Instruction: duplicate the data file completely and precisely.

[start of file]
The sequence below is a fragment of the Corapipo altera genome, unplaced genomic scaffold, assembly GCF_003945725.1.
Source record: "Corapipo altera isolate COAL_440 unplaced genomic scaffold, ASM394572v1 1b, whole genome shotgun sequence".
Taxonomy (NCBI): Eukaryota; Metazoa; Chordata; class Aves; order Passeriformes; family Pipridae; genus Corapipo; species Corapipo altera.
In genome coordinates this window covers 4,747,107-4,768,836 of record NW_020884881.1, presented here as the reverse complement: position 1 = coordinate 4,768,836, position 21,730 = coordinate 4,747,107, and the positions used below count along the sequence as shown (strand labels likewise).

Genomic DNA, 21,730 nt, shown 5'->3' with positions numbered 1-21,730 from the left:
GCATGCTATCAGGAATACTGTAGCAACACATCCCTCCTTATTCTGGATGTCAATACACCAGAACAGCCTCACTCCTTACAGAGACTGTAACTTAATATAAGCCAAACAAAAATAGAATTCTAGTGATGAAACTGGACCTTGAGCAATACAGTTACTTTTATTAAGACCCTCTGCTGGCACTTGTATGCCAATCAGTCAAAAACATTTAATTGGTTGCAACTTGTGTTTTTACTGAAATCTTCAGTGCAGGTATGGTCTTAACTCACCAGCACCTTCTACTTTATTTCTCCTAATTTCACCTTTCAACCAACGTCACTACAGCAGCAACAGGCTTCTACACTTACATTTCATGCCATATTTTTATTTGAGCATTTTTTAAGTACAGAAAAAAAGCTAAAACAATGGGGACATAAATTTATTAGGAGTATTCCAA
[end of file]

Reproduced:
The sequence below is a fragment of the Corapipo altera genome, unplaced genomic scaffold, assembly GCF_003945725.1.
Source record: "Corapipo altera isolate COAL_440 unplaced genomic scaffold, ASM394572v1 1b, whole genome shotgun sequence".
Taxonomy (NCBI): Eukaryota; Metazoa; Chordata; class Aves; order Passeriformes; family Pipridae; genus Corapipo; species Corapipo altera.
In genome coordinates this window covers 4,747,107-4,768,836 of record NW_020884881.1, presented here as the reverse complement: position 1 = coordinate 4,768,836, position 21,730 = coordinate 4,747,107, and the positions used below count along the sequence as shown (strand labels likewise).

Genomic DNA, 21,730 nt, shown 5'->3' with positions numbered 1-21,730 from the left:
GCATGCTATCAGGAATACTGTAGCAACACATCCCTCCTTATTCTGGATGTCAATACACCAGAACAGCCTCACTCCTTACAGAGACTGTAACTTAATATAAGCCAAACAAAAATAGAATTCTAGTGATGAAACTGGACCTTGAGCAATACAGTTACTTTTATTAAGACCCTCTGCTGGCACTTGTATGCCAATCAGTCAAAAACATTTAATTGGTTGCAACTTGTGTTTTTACTGAAATCTTCAGTGCAGGTATGGTCTTAACTCACCAGCACCTTCTACTTTATTTCTCCTAATTTCACCTTTCAACCAACGTCACTACAGCAGCAACAGGCTTCTACACTTACATTTCATGCCATATTTTTATTTGAGCATTTTTTAAGTACAGAAAAAAAGCTAAAACAATGGGGACATAAATTTATTAGGAGTATTCCAA